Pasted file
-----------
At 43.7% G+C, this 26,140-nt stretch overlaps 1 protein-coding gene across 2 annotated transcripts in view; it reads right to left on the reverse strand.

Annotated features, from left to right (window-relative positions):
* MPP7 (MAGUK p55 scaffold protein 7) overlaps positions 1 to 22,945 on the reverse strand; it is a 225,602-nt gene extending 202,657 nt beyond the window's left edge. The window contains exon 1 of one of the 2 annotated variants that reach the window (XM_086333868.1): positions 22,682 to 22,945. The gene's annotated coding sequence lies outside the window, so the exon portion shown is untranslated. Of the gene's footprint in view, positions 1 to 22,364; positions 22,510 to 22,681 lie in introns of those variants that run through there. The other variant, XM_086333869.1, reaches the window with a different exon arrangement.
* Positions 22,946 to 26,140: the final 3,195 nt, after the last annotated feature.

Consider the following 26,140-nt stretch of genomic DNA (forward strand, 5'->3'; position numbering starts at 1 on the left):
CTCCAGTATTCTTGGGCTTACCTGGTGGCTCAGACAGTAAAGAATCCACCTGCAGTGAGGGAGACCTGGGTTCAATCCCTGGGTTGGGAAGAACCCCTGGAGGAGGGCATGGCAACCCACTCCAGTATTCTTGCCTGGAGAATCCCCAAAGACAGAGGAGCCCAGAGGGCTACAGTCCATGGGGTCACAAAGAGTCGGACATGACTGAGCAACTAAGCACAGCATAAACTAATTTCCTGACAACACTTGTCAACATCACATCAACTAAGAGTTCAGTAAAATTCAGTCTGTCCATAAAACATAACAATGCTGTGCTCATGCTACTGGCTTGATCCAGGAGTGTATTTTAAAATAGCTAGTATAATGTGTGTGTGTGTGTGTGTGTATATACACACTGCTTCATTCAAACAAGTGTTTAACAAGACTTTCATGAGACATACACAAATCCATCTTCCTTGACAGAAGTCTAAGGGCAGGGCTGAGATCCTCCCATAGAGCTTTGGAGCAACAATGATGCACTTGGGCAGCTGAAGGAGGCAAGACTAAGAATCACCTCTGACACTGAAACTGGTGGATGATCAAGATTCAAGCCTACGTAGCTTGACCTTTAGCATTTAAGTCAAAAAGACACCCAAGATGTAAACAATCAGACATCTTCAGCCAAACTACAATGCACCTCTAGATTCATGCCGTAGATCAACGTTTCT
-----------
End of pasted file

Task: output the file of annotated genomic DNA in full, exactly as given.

At 43.7% G+C, this 26,140-nt stretch overlaps 1 protein-coding gene across 2 annotated transcripts in view; it reads right to left on the reverse strand.

Annotated features, from left to right (window-relative positions):
* MPP7 (MAGUK p55 scaffold protein 7) overlaps positions 1 to 22,945 on the reverse strand; it is a 225,602-nt gene extending 202,657 nt beyond the window's left edge. The window contains exon 1 of one of the 2 annotated variants that reach the window (XM_086333868.1): positions 22,682 to 22,945. The gene's annotated coding sequence lies outside the window, so the exon portion shown is untranslated. Of the gene's footprint in view, positions 1 to 22,364; positions 22,510 to 22,681 lie in introns of those variants that run through there. The other variant, XM_086333869.1, reaches the window with a different exon arrangement.
* Positions 22,946 to 26,140: the final 3,195 nt, after the last annotated feature.

Consider the following 26,140-nt stretch of genomic DNA (forward strand, 5'->3'; position numbering starts at 1 on the left):
CTCCAGTATTCTTGGGCTTACCTGGTGGCTCAGACAGTAAAGAATCCACCTGCAGTGAGGGAGACCTGGGTTCAATCCCTGGGTTGGGAAGAACCCCTGGAGGAGGGCATGGCAACCCACTCCAGTATTCTTGCCTGGAGAATCCCCAAAGACAGAGGAGCCCAGAGGGCTACAGTCCATGGGGTCACAAAGAGTCGGACATGACTGAGCAACTAAGCACAGCATAAACTAATTTCCTGACAACACTTGTCAACATCACATCAACTAAGAGTTCAGTAAAATTCAGTCTGTCCATAAAACATAACAATGCTGTGCTCATGCTACTGGCTTGATCCAGGAGTGTATTTTAAAATAGCTAGTATAATGTGTGTGTGTGTGTGTGTGTATATACACACTGCTTCATTCAAACAAGTGTTTAACAAGACTTTCATGAGACATACACAAATCCATCTTCCTTGACAGAAGTCTAAGGGCAGGGCTGAGATCCTCCCATAGAGCTTTGGAGCAACAATGATGCACTTGGGCAGCTGAAGGAGGCAAGACTAAGAATCACCTCTGACACTGAAACTGGTGGATGATCAAGATTCAAGCCTACGTAGCTTGACCTTTAGCATTTAAGTCAAAAAGACACCCAAGATGTAAACAATCAGACATCTTCAGCCAAACTACAATGCACCTCTAGATTCATGCCGTAGATCAACGTTTCT